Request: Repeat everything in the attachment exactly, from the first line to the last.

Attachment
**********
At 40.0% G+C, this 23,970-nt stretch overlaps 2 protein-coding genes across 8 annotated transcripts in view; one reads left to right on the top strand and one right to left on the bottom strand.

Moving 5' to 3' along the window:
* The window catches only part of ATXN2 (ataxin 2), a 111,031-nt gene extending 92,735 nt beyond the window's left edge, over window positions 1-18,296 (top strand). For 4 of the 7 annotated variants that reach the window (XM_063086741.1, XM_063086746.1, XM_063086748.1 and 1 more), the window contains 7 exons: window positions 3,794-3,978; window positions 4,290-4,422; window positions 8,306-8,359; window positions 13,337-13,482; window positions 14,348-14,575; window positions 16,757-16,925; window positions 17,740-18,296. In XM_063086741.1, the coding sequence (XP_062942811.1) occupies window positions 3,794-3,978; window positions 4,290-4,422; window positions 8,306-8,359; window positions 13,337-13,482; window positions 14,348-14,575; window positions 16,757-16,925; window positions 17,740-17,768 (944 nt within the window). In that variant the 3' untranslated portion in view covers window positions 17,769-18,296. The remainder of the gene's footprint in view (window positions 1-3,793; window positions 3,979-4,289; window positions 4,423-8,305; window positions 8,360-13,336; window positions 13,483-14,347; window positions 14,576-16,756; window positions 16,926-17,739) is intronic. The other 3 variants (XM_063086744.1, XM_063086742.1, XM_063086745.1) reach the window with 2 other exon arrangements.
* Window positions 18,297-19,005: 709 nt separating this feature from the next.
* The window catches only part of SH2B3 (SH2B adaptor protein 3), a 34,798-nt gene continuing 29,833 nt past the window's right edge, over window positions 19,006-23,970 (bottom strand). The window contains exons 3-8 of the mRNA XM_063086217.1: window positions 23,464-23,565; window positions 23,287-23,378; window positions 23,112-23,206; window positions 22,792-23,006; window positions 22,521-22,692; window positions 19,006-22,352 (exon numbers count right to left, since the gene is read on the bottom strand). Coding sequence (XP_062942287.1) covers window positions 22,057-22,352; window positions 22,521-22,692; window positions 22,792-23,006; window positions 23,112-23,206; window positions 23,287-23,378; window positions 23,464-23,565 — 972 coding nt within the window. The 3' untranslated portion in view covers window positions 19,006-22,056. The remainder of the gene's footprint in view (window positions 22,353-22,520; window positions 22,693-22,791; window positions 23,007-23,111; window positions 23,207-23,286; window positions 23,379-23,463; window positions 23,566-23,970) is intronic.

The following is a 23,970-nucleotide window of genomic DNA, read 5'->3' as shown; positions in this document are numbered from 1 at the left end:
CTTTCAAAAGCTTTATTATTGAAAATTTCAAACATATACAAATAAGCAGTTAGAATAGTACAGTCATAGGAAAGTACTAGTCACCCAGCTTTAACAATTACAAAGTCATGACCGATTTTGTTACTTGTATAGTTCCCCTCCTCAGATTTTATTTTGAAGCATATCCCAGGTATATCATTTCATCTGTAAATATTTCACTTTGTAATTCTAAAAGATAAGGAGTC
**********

At 40.0% G+C, this 23,970-nt stretch overlaps 2 protein-coding genes across 8 annotated transcripts in view; one reads left to right on the top strand and one right to left on the bottom strand.

Moving 5' to 3' along the window:
* The window catches only part of ATXN2 (ataxin 2), a 111,031-nt gene extending 92,735 nt beyond the window's left edge, over window positions 1-18,296 (top strand). For 4 of the 7 annotated variants that reach the window (XM_063086741.1, XM_063086746.1, XM_063086748.1 and 1 more), the window contains 7 exons: window positions 3,794-3,978; window positions 4,290-4,422; window positions 8,306-8,359; window positions 13,337-13,482; window positions 14,348-14,575; window positions 16,757-16,925; window positions 17,740-18,296. In XM_063086741.1, the coding sequence (XP_062942811.1) occupies window positions 3,794-3,978; window positions 4,290-4,422; window positions 8,306-8,359; window positions 13,337-13,482; window positions 14,348-14,575; window positions 16,757-16,925; window positions 17,740-17,768 (944 nt within the window). In that variant the 3' untranslated portion in view covers window positions 17,769-18,296. The remainder of the gene's footprint in view (window positions 1-3,793; window positions 3,979-4,289; window positions 4,423-8,305; window positions 8,360-13,336; window positions 13,483-14,347; window positions 14,576-16,756; window positions 16,926-17,739) is intronic. The other 3 variants (XM_063086744.1, XM_063086742.1, XM_063086745.1) reach the window with 2 other exon arrangements.
* Window positions 18,297-19,005: 709 nt separating this feature from the next.
* The window catches only part of SH2B3 (SH2B adaptor protein 3), a 34,798-nt gene continuing 29,833 nt past the window's right edge, over window positions 19,006-23,970 (bottom strand). The window contains exons 3-8 of the mRNA XM_063086217.1: window positions 23,464-23,565; window positions 23,287-23,378; window positions 23,112-23,206; window positions 22,792-23,006; window positions 22,521-22,692; window positions 19,006-22,352 (exon numbers count right to left, since the gene is read on the bottom strand). Coding sequence (XP_062942287.1) covers window positions 22,057-22,352; window positions 22,521-22,692; window positions 22,792-23,006; window positions 23,112-23,206; window positions 23,287-23,378; window positions 23,464-23,565 — 972 coding nt within the window. The 3' untranslated portion in view covers window positions 19,006-22,056. The remainder of the gene's footprint in view (window positions 22,353-22,520; window positions 22,693-22,791; window positions 23,007-23,111; window positions 23,207-23,286; window positions 23,379-23,463; window positions 23,566-23,970) is intronic.

The following is a 23,970-nucleotide window of genomic DNA, read 5'->3' as shown; positions in this document are numbered from 1 at the left end:
CTTTCAAAAGCTTTATTATTGAAAATTTCAAACATATACAAATAAGCAGTTAGAATAGTACAGTCATAGGAAAGTACTAGTCACCCAGCTTTAACAATTACAAAGTCATGACCGATTTTGTTACTTGTATAGTTCCCCTCCTCAGATTTTATTTTGAAGCATATCCCAGGTATATCATTTCATCTGTAAATATTTCACTTTGTAATTCTAAAAGATAAGGAGTC